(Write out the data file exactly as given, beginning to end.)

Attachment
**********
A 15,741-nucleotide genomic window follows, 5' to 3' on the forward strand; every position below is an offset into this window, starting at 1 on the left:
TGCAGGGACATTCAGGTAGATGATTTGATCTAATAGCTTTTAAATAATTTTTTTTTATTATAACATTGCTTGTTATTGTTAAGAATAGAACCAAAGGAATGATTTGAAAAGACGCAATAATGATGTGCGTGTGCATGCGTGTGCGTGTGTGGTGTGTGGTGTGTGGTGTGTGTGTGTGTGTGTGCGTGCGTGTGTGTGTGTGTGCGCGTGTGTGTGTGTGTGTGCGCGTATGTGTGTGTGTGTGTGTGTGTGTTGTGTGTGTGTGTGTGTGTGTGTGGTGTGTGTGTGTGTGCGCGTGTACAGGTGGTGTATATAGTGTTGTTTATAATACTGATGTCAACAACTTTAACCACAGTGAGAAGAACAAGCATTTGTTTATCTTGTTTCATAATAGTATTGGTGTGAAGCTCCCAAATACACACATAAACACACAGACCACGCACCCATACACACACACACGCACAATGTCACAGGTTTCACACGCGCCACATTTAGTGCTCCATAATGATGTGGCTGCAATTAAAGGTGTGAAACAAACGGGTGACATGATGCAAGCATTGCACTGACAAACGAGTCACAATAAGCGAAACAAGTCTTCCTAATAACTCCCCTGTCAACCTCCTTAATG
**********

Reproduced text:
A 15,741-nucleotide genomic window follows, 5' to 3' on the forward strand; every position below is an offset into this window, starting at 1 on the left:
TGCAGGGACATTCAGGTAGATGATTTGATCTAATAGCTTTTAAATAATTTTTTTTTATTATAACATTGCTTGTTATTGTTAAGAATAGAACCAAAGGAATGATTTGAAAAGACGCAATAATGATGTGCGTGTGCATGCGTGTGCGTGTGTGGTGTGTGGTGTGTGGTGTGTGTGTGTGTGTGTGCGTGCGTGTGTGTGTGTGTGCGCGTGTGTGTGTGTGTGTGCGCGTATGTGTGTGTGTGTGTGTGTGTGTTGTGTGTGTGTGTGTGTGTGTGTGGTGTGTGTGTGTGTGCGCGTGTACAGGTGGTGTATATAGTGTTGTTTATAATACTGATGTCAACAACTTTAACCACAGTGAGAAGAACAAGCATTTGTTTATCTTGTTTCATAATAGTATTGGTGTGAAGCTCCCAAATACACACATAAACACACAGACCACGCACCCATACACACACACACGCACAATGTCACAGGTTTCACACGCGCCACATTTAGTGCTCCATAATGATGTGGCTGCAATTAAAGGTGTGAAACAAACGGGTGACATGATGCAAGCATTGCACTGACAAACGAGTCACAATAAGCGAAACAAGTCTTCCTAATAACTCCCCTGTCAACCTCCTTAATG